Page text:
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Apple iPhone Find My Friends Review

Doesn't work out of cell range. Very useful in cell range and a good backup if your SAT messenger loses sattelites
Apple iPhone Find My Friends
Photo: Apple
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Price:  $0 List
Pros:  Free, works great with cell coverage
Cons:  Only works when your phone is on and has an excellent data signal, it does not connect you with emergency services
Manufacturer:   Apple
By Matt Gerdes ⋅ Review Editor  ⋅  Jan 21, 2013
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  • Sending Messages - 30% 2
  • Reception - 20% 1
  • Ease of use - 15% 2
  • indicator clarity - 15% 0
  • SOS - 10% 1
  • Tracking - 10% 3

Our Verdict

Overall, this app does not work as well as the other devices in our Personal Locator Beacon review. It is intended to help keep track of family and friends in urban environments with great cell coverage. That said, in certain situations, it could work as well or better than a SEND device (Spot Gen3). We have been in situations where a solid 3G signal can be had on our smartphone, but no satellite signal can be found. Therefor, we recommend using this, or a service like it, in conjunction with a SAT messenger.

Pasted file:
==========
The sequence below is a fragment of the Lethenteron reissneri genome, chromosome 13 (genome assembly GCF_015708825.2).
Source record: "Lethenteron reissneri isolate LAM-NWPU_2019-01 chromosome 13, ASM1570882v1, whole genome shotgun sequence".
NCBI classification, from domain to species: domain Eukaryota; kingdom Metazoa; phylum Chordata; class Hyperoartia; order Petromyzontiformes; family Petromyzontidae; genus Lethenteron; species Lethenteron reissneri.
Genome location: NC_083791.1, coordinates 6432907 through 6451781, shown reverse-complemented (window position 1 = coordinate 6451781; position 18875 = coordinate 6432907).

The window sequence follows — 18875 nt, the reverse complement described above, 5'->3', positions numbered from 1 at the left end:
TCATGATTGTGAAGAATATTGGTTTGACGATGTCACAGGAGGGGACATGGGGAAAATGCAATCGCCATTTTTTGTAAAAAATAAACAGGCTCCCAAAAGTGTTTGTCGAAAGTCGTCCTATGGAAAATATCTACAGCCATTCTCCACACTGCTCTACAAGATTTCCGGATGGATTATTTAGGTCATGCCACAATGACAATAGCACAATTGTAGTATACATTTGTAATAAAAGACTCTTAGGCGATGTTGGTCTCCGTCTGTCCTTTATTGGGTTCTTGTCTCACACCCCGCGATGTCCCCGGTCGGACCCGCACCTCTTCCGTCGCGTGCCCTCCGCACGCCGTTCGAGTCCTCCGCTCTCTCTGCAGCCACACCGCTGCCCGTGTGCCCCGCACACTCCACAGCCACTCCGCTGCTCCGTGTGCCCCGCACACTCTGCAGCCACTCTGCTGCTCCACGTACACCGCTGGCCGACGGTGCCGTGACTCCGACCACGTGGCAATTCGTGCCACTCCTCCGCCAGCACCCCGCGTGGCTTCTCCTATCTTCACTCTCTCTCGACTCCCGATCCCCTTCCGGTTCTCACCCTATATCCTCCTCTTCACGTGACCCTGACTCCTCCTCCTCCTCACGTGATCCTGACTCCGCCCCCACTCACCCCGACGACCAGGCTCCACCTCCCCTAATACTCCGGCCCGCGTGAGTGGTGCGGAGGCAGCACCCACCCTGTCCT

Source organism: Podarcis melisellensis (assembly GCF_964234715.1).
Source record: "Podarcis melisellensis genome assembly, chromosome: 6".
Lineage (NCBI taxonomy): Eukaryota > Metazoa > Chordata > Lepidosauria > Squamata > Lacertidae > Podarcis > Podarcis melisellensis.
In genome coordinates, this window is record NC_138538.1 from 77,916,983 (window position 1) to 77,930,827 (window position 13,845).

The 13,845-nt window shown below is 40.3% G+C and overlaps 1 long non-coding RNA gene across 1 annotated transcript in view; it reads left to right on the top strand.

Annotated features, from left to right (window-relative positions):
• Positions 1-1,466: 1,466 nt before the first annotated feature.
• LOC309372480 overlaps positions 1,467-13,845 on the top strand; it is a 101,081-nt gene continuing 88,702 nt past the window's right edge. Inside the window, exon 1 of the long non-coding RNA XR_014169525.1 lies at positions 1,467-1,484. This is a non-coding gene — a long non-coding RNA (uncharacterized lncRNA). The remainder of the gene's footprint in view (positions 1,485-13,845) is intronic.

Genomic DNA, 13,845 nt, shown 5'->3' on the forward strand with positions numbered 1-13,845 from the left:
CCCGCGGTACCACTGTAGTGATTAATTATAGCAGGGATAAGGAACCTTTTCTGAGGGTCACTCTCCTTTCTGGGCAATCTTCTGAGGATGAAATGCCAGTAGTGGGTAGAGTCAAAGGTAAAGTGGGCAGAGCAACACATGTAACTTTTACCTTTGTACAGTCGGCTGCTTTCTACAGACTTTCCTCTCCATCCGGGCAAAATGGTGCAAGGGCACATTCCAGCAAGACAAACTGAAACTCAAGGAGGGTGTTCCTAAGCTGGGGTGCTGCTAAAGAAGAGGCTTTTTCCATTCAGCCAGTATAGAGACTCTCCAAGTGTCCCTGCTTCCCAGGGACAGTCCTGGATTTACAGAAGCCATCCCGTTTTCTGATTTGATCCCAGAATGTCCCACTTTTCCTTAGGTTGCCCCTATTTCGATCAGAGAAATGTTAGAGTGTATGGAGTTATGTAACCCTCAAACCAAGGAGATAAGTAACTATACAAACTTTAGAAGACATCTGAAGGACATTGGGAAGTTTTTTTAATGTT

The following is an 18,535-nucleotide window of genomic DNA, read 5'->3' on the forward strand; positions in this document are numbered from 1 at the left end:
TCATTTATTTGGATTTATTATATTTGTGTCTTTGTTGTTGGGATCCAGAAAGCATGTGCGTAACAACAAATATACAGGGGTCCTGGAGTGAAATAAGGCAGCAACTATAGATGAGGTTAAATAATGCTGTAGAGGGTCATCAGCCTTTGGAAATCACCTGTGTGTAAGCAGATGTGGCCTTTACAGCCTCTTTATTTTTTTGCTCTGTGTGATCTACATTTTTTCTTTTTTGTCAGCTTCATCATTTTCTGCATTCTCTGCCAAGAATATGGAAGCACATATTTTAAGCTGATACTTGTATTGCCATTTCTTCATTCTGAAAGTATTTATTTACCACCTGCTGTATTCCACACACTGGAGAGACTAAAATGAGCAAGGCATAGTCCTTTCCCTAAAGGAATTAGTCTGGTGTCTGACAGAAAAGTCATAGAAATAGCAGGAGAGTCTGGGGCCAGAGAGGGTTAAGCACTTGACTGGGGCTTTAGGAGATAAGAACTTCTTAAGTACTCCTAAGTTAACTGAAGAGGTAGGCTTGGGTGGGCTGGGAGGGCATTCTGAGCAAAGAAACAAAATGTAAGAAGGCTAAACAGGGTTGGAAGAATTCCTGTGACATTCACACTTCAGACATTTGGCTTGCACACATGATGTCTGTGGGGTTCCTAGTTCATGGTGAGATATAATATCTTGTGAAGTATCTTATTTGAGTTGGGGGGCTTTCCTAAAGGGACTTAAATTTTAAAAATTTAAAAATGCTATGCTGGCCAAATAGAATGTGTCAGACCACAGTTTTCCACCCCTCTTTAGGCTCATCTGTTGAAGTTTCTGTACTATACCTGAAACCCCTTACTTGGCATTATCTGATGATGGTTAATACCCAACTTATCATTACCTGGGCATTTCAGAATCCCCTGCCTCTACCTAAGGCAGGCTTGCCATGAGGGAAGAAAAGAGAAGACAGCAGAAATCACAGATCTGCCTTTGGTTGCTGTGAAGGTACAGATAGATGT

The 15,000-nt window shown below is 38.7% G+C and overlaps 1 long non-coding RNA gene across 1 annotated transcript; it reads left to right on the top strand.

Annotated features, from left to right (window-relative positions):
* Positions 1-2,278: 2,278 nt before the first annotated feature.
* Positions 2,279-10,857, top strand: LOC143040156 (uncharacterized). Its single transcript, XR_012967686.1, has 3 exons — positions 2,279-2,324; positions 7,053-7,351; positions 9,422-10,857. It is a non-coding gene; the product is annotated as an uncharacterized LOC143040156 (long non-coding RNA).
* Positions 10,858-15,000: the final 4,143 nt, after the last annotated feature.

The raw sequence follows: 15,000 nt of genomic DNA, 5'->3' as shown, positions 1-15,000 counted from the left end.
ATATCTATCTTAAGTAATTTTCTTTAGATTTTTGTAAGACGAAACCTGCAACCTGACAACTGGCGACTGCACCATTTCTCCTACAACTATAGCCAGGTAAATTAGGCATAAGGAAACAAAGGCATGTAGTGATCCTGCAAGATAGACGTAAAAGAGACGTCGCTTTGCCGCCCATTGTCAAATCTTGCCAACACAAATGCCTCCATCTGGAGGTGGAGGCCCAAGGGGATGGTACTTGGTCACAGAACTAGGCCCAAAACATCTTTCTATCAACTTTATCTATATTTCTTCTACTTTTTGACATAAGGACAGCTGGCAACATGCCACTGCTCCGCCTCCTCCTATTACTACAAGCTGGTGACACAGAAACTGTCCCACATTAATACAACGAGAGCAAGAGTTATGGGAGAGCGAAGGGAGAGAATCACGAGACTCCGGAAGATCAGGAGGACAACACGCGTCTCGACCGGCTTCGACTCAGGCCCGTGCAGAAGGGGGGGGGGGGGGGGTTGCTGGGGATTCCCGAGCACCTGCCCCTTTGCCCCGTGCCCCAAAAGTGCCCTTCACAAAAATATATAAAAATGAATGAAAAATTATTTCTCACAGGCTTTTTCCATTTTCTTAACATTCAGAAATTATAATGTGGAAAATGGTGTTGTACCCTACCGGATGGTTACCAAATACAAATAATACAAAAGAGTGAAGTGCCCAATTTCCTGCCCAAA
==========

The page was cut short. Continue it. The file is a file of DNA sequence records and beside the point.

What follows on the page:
If you don't have an iPhone, you can use a similar Find My Friends! app for Android. Strava also offers a similar service to paying members.

Our Analysis and Test Results

In thick trees along a steep cliff band in in the Alps, where cell networks are massively more expansive than in the rural U.S., we were able to check our email, make a call, and check to be sure that our buddy Carson was still sitting on his couch in Waialua, Hawaii. And he could have checked his app to see that we were camped out in the trees there, below a massive BASE jump near Chamonix, even if I was unconscious and not able to pick up the phone and dial. Meanwhile, we had no signal on either of the SPOT devices or the Garmin. One thing that became very apparent using the inReach and SPOT devices was that without a very clear view to an open sky, they do not work well at all. A phone well inside a 3G network area, on the other hand, works under cover, indoors, etc.

In another instance, we were backcountry skiing miles south of Kirkwood Ski Resort in California in a 4,000-foot deep canyon. While avalanche danger was not high, it was steep terrain with a good chance of hitting rocks (multiple times) if you lost control. Miraculously, we had good cell coverage. We were in a group, but had this been a solo mission and we had fallen and been badly injured, it would have been easy to find exactly where were were.

While at first we were skeptical and considered not even including it, this is an interesting extra option for people who travel in areas where mobile phone coverage (we're talking solid signal) is plentiful. Clearly, however, this could never be considered as a standalone emergency messaging device. Don't even think about relying on this app for anything other than entertainment and stalking your friends who are willing to go through the setup process.

Matt Gerdes